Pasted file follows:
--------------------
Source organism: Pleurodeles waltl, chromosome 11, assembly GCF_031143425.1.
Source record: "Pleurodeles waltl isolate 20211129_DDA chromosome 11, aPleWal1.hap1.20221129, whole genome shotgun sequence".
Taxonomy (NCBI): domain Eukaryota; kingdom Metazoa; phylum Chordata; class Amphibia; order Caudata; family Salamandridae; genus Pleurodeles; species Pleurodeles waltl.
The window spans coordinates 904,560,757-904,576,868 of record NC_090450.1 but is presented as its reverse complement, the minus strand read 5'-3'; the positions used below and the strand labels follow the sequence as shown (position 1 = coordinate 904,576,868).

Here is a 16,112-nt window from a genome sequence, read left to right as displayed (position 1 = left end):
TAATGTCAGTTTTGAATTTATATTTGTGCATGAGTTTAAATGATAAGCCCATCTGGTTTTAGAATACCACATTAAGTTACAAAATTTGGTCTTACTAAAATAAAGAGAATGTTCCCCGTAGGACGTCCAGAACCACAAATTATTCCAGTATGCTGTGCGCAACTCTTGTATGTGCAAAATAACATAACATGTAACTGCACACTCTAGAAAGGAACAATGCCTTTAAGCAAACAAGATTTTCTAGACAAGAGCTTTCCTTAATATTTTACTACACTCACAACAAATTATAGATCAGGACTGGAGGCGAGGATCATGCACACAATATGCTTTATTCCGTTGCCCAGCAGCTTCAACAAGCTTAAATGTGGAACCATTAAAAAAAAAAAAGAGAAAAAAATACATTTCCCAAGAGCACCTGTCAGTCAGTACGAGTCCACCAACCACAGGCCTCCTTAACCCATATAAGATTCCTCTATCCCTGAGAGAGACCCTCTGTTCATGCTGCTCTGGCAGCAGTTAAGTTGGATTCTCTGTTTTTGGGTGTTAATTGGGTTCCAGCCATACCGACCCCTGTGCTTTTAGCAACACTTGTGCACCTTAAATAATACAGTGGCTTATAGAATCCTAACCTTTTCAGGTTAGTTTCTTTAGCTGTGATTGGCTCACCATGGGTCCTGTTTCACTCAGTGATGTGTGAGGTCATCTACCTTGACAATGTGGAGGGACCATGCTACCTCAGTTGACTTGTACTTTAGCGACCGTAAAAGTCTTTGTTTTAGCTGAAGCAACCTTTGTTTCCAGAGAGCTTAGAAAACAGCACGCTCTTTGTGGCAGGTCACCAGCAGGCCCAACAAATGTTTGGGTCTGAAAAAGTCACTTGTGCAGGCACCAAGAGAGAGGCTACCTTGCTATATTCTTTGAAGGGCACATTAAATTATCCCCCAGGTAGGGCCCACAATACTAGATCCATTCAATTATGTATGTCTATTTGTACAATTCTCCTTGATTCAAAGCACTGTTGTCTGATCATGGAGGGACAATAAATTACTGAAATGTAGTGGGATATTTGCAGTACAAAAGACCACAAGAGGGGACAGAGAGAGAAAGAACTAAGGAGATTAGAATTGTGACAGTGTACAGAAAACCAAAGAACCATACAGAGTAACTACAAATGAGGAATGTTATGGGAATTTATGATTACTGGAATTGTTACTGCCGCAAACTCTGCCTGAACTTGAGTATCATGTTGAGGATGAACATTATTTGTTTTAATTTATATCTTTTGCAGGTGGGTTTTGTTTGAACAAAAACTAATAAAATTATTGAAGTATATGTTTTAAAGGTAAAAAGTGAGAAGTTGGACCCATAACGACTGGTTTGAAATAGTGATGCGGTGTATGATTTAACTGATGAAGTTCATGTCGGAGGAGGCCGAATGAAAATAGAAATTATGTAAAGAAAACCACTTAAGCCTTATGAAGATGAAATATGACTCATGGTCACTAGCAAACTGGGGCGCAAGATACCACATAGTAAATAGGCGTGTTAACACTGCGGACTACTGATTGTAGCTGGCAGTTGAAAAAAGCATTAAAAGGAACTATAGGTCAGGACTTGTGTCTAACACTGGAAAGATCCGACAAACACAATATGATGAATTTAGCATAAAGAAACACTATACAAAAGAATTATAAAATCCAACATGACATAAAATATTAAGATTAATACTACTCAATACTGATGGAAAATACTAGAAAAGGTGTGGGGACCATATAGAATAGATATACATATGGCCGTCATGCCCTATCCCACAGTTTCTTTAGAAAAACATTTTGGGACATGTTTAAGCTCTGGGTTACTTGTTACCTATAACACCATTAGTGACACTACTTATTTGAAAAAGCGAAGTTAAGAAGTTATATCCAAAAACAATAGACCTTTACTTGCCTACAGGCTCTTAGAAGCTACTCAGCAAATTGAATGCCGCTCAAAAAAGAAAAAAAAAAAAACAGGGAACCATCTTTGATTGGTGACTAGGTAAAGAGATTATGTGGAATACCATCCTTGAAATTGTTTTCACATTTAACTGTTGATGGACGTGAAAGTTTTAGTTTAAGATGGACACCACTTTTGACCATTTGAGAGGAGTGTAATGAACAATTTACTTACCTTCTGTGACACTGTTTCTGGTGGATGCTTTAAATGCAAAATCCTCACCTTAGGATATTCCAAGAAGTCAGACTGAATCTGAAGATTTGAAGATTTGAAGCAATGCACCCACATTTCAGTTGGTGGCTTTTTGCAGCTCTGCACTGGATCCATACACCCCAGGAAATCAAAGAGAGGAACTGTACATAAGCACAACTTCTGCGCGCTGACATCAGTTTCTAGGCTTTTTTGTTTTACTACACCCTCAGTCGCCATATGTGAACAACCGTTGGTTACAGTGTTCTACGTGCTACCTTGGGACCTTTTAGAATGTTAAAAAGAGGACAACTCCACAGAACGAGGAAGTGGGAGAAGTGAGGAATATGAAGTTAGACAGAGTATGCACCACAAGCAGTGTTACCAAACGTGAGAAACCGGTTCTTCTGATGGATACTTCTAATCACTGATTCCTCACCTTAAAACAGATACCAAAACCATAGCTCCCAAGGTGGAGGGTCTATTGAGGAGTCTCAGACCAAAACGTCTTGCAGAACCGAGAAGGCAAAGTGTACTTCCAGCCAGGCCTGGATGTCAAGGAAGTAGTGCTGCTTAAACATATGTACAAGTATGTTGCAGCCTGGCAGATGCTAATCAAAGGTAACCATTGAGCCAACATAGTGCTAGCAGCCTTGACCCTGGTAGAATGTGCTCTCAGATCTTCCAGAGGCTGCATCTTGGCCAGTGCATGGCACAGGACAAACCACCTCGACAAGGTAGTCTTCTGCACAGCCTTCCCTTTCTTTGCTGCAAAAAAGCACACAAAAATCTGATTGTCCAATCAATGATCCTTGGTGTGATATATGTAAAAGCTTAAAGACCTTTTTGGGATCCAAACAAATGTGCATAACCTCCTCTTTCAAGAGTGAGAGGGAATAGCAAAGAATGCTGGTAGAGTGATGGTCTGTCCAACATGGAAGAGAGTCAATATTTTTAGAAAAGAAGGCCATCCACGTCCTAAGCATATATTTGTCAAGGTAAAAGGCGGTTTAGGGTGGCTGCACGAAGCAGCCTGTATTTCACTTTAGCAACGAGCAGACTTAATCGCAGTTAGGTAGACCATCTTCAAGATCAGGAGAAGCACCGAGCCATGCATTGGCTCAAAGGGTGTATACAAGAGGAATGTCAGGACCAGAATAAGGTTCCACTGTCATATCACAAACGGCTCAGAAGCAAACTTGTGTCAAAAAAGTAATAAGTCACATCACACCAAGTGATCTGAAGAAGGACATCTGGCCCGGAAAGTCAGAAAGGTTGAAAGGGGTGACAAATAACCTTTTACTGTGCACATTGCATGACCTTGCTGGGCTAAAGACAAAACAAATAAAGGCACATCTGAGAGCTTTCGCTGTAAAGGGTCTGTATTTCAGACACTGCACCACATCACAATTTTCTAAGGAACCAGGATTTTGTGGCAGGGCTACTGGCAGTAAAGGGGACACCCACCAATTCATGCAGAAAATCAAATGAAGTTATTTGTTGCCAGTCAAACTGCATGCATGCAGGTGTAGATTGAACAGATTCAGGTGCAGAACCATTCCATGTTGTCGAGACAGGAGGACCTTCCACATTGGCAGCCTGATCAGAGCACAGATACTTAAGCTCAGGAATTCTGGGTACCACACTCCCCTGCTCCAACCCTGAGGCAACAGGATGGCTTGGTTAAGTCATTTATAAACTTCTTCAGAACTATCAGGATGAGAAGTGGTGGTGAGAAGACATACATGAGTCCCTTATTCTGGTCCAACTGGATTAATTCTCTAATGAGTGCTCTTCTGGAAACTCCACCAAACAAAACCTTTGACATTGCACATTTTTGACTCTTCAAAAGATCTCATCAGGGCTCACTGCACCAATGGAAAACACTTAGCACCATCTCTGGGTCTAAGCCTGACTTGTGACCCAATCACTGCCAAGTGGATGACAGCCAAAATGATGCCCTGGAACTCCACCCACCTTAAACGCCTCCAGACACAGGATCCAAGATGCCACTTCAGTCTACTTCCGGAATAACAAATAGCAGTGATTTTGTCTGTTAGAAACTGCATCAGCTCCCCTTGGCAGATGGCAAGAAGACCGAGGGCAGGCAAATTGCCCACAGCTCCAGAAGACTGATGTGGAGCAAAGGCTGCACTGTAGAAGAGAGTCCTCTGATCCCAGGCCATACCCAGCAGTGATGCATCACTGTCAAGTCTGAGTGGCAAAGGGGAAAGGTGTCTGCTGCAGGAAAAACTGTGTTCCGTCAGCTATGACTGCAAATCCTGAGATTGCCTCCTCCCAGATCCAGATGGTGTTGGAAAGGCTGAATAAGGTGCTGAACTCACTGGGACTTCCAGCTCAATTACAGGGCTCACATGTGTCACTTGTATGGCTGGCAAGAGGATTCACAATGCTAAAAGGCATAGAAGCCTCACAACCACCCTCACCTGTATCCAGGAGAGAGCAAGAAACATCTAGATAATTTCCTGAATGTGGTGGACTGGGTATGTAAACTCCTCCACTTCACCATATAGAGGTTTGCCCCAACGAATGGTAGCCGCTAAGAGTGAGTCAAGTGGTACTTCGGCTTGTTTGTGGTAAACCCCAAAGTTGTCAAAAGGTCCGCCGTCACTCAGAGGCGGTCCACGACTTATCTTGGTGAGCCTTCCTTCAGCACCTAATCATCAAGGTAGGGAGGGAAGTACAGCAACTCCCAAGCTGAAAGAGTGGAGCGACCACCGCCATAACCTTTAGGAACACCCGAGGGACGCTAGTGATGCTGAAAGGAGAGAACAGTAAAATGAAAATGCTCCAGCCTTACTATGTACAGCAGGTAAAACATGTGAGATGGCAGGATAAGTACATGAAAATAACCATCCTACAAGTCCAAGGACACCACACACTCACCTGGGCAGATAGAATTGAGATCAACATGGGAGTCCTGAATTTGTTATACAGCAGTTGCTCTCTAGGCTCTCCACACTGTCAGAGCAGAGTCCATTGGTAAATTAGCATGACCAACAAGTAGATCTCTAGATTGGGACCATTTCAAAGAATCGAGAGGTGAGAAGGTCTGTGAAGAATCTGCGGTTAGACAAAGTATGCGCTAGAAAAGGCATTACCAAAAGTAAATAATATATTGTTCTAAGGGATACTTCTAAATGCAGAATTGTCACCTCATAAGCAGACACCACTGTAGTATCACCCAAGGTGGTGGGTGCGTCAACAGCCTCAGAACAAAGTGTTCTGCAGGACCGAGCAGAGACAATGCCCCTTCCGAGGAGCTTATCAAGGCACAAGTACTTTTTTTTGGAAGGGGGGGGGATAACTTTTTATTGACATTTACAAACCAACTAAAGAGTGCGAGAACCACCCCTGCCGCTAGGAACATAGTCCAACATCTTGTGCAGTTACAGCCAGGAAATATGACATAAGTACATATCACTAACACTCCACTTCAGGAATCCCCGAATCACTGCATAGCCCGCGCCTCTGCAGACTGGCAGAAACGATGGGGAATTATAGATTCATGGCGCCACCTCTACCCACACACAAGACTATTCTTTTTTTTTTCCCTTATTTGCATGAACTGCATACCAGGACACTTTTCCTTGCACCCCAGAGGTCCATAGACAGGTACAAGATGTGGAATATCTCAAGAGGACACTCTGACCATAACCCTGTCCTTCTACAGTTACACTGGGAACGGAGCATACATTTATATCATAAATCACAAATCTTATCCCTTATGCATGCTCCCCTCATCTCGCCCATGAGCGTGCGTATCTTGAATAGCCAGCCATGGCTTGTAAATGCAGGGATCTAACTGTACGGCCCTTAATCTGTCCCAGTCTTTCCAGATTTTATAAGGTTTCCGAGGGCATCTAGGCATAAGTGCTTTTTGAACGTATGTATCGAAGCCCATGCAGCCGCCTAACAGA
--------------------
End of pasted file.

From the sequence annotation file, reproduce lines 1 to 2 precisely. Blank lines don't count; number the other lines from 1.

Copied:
Source organism: Pleurodeles waltl, chromosome 11, assembly GCF_031143425.1.
Source record: "Pleurodeles waltl isolate 20211129_DDA chromosome 11, aPleWal1.hap1.20221129, whole genome shotgun sequence".